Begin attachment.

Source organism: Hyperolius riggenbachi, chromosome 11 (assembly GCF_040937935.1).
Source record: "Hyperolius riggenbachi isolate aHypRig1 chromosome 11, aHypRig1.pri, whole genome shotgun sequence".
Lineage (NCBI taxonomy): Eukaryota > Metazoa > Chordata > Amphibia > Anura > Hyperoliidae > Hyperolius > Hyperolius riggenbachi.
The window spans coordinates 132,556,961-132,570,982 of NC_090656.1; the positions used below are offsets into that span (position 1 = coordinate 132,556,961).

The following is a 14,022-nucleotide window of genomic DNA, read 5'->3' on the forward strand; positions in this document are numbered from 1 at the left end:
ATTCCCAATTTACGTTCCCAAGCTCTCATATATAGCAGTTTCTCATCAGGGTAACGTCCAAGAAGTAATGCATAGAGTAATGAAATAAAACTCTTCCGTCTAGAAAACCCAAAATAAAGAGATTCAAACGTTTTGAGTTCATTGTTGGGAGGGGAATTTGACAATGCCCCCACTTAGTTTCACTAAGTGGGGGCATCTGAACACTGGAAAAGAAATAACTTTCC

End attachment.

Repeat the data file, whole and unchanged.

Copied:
Source organism: Hyperolius riggenbachi, chromosome 11 (assembly GCF_040937935.1).
Source record: "Hyperolius riggenbachi isolate aHypRig1 chromosome 11, aHypRig1.pri, whole genome shotgun sequence".
Lineage (NCBI taxonomy): Eukaryota > Metazoa > Chordata > Amphibia > Anura > Hyperoliidae > Hyperolius > Hyperolius riggenbachi.
The window spans coordinates 132,556,961-132,570,982 of NC_090656.1; the positions used below are offsets into that span (position 1 = coordinate 132,556,961).

The following is a 14,022-nucleotide window of genomic DNA, read 5'->3' on the forward strand; positions in this document are numbered from 1 at the left end:
ATTCCCAATTTACGTTCCCAAGCTCTCATATATAGCAGTTTCTCATCAGGGTAACGTCCAAGAAGTAATGCATAGAGTAATGAAATAAAACTCTTCCGTCTAGAAAACCCAAAATAAAGAGATTCAAACGTTTTGAGTTCATTGTTGGGAGGGGAATTTGACAATGCCCCCACTTAGTTTCACTAAGTGGGGGCATCTGAACACTGGAAAAGAAATAACTTTCC